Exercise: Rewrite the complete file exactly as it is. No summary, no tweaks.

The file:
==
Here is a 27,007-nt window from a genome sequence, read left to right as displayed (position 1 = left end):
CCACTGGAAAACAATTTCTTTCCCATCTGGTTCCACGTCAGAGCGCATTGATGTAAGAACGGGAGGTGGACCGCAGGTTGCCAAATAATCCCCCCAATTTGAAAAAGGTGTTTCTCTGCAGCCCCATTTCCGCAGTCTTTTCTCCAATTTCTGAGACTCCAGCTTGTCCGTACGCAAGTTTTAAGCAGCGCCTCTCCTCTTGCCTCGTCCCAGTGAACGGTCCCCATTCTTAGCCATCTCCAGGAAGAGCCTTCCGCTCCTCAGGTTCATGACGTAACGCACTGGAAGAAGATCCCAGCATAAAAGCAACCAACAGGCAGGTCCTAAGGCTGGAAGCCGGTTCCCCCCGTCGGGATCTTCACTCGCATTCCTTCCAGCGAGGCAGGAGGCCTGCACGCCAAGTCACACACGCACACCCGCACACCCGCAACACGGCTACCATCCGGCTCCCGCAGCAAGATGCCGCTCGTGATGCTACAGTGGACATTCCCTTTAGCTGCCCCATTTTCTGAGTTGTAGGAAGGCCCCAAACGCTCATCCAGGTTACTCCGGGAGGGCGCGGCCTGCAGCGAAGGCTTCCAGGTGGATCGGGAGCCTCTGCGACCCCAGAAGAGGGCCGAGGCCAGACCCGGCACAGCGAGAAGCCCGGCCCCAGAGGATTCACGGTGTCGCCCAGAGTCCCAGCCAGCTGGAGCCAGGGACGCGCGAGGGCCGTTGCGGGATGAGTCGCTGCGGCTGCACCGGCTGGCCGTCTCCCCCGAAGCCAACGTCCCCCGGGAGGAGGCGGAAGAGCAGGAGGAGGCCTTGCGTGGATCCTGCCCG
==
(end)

Here is a 27,007-nt window from a genome sequence, read left to right as displayed (position 1 = left end):
CCACTGGAAAACAATTTCTTTCCCATCTGGTTCCACGTCAGAGCGCATTGATGTAAGAACGGGAGGTGGACCGCAGGTTGCCAAATAATCCCCCCAATTTGAAAAAGGTGTTTCTCTGCAGCCCCATTTCCGCAGTCTTTTCTCCAATTTCTGAGACTCCAGCTTGTCCGTACGCAAGTTTTAAGCAGCGCCTCTCCTCTTGCCTCGTCCCAGTGAACGGTCCCCATTCTTAGCCATCTCCAGGAAGAGCCTTCCGCTCCTCAGGTTCATGACGTAACGCACTGGAAGAAGATCCCAGCATAAAAGCAACCAACAGGCAGGTCCTAAGGCTGGAAGCCGGTTCCCCCCGTCGGGATCTTCACTCGCATTCCTTCCAGCGAGGCAGGAGGCCTGCACGCCAAGTCACACACGCACACCCGCACACCCGCAACACGGCTACCATCCGGCTCCCGCAGCAAGATGCCGCTCGTGATGCTACAGTGGACATTCCCTTTAGCTGCCCCATTTTCTGAGTTGTAGGAAGGCCCCAAACGCTCATCCAGGTTACTCCGGGAGGGCGCGGCCTGCAGCGAAGGCTTCCAGGTGGATCGGGAGCCTCTGCGACCCCAGAAGAGGGCCGAGGCCAGACCCGGCACAGCGAGAAGCCCGGCCCCAGAGGATTCACGGTGTCGCCCAGAGTCCCAGCCAGCTGGAGCCAGGGACGCGCGAGGGCCGTTGCGGGATGAGTCGCTGCGGCTGCACCGGCTGGCCGTCTCCCCCGAAGCCAACGTCCCCCGGGAGGAGGCGGAAGAGCAGGAGGAGGCCTTGCGTGGATCCTGCCCG